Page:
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Vol. 25, No. 5, 2005
Issue release date: September–October 2005
Section title: Original Report: Patient-Oriented, Translational Research
Am J Nephrol 2005;25:507–513
(DOI:10.1159/000088279)

Applying an Artificial Neural Network to Predict Total Body Water in Hemodialysis Patients

Chiu J.-S. · Chong C.-F. · Lin Y.-F. · Wu C.-C. · Wang Y.-F. · Li Y.-C.
aDepartment of Nuclear Medicine, Buddhist Dalin Tzu Chi General Hospital, Chiayi County; bSchool of Medicine, Fu Jen Catholic University, Taipei County; cDivision of Nephrology, Department of Internal Medicine, Tri-Service General Hospital, and dGraduate Institute of Medical Informatics, Wanfang Hospital, Taipei Medical University, Taipei City, Taiwan

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Article / Publication Details

First-Page Preview
Abstract of Original Report: Patient-Oriented, Translational Research

Received: 4/21/2005
Accepted: 7/28/2005
Published online: 10/12/2005

Number of Print Pages: 7
Number of Figures: 2
Number of Tables: 3

ISSN: 0250-8095 (Print)
eISSN: 1421-9670 (Online)

For additional information: http://www.karger.com/AJN

Abstract

Background: Estimating total body water (TBW) is crucial in determining dry weight and dialytic dose for hemodialysis patients. Several anthropometric equations have been used to predict TBW, but a more accurate method is needed. We developed an artificial neural network (ANN) to predict TBW in hemodialysis patients. Methods: Demographic data, anthropometric measurements, and multifrequency bioelectrical impedance analysis (MF-BIA) were investigated in 54 patients. TBW measured by MF-BIA (TBW-BIA) was the reference. The predictive value of TBW based on ANN and five anthropometric equations (58% of actual body weight, Watson formula, Hume formula, Chertow formula, and Lee formula) was evaluated. Results: Predictive TBW values derived from anthropometric equations were significantly higher than TBW-BIA (31.341 ± 6.033 liters). The only non-significant difference was between TBW-ANN (31.468 ± 5.301 liters) and TBW-BIA (p = 0.639). ANN had the strongest Pearson’s correlation coefficient (0.911) and smallest root mean square error (2.480); its peak centered most closely to zero with the shortest tails in an empirical cumulative distribution plot when compared with the other five equations. Conclusion: ANN could surpass traditional anthropometric equations and serve as a feasible alternative method of TBW estimation for chronic hemodialysis patients.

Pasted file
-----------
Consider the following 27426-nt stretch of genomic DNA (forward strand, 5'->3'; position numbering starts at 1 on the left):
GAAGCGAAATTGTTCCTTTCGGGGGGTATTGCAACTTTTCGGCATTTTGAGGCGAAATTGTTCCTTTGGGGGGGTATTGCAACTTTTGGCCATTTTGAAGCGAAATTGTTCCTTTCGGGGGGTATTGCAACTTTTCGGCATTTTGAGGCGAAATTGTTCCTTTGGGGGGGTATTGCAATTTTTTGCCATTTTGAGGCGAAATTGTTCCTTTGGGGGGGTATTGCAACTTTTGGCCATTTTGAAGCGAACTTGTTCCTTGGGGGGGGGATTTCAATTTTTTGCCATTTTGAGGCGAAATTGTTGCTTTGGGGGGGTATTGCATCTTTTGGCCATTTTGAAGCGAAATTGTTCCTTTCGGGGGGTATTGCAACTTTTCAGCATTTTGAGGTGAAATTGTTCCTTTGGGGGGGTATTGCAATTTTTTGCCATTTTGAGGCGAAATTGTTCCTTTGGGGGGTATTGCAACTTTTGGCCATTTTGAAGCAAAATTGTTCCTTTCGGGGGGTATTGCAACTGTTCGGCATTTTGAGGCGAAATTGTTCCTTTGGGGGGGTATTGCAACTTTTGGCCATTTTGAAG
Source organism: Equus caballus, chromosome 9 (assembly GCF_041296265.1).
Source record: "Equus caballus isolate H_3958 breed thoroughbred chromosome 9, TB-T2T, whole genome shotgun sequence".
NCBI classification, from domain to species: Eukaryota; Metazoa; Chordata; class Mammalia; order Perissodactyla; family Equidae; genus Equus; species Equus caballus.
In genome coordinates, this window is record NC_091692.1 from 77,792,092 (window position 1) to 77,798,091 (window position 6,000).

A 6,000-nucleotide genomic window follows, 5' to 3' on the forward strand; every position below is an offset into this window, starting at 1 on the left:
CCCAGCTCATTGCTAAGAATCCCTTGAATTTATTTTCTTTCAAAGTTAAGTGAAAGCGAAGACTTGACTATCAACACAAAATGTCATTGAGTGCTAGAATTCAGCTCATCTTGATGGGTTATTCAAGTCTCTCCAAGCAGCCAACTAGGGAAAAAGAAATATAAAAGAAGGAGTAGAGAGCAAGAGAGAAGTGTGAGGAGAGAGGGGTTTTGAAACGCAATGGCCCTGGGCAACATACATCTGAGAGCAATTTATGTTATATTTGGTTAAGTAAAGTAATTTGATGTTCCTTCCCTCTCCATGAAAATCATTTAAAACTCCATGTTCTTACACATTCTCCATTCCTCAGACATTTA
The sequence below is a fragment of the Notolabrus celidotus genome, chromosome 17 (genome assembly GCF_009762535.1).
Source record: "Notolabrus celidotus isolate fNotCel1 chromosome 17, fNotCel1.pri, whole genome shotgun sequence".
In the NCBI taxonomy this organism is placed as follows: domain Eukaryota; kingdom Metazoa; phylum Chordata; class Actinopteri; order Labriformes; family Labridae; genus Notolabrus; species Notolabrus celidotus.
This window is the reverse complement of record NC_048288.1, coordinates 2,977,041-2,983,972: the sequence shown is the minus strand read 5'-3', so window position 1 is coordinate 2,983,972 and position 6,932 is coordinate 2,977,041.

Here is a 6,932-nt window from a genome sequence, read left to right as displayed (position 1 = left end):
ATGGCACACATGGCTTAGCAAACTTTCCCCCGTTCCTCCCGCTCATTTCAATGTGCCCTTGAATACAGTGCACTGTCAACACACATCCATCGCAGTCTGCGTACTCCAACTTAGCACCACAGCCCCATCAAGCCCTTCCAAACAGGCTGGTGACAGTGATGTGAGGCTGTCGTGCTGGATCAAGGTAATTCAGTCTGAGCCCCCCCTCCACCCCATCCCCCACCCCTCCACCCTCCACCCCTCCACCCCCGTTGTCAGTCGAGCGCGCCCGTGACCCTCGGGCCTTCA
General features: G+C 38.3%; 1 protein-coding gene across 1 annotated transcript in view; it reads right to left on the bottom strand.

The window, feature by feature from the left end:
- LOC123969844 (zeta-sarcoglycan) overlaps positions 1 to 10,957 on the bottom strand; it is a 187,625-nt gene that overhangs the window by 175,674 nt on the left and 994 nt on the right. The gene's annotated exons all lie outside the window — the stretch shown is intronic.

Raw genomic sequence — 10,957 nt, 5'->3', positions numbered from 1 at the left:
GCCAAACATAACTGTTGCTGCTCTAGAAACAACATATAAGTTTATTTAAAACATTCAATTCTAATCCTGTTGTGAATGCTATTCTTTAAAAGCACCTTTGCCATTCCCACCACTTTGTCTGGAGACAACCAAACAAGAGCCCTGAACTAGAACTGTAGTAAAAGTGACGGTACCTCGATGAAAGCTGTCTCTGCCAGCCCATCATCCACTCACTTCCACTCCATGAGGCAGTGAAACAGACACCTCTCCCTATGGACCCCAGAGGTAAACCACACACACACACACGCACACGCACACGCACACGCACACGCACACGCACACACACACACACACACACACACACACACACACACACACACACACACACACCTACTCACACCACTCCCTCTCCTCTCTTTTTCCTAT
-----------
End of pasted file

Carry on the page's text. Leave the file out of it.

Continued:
Article / Publication Details

First-Page Preview
Abstract of Original Report: Patient-Oriented, Translational Research

Received: 4/21/2005
Accepted: 7/28/2005
Published online: 10/12/2005

Number of Print Pages: 7
Number of Figures: 2
Number of Tables: 3

ISSN: 0250-8095 (Print)
eISSN: 1421-9670 (Online)

For additional information: http://www.karger.com/AJN


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Copyright: All rights reserved. No part of this publication may be translated into other languages, reproduced or utilized in any form or by any means, electronic or mechanical, including photocopying, recording, microcopying, or by any information storage and retrieval system, without permission in writing from the publisher or, in the case of photocopying, direct payment of a specified fee to the Copyright Clearance Center.
Drug Dosage: The authors and the publisher have exerted every effort to ensure that drug selection and dosage set forth in this text are in accord with current recommendations and practice at the time of publication. However, in view of ongoing research, changes in goverment regulations, and the constant flow of information relating to drug therapy and drug reactions, the reader is urged to check the package insert for each drug for any changes in indications and dosage and for added warnings and precautions. This is particularly important when the recommended agent is a new and/or infrequently employed drug.
Disclaimer: The statements, opinions and data contained in this publication are solely those of the individual authors and contributors and not of the publishers and the editor(s). The appearance of advertisements or/and product references in the publication is not a warranty, endorsement, or approval of the products or services advertised or of their effectiveness, quality or safety. The publisher and the editor(s) disclaim responsibility for any injury to persons or property resulting from any ideas, methods, instructions or products referred to in the content or advertisements.

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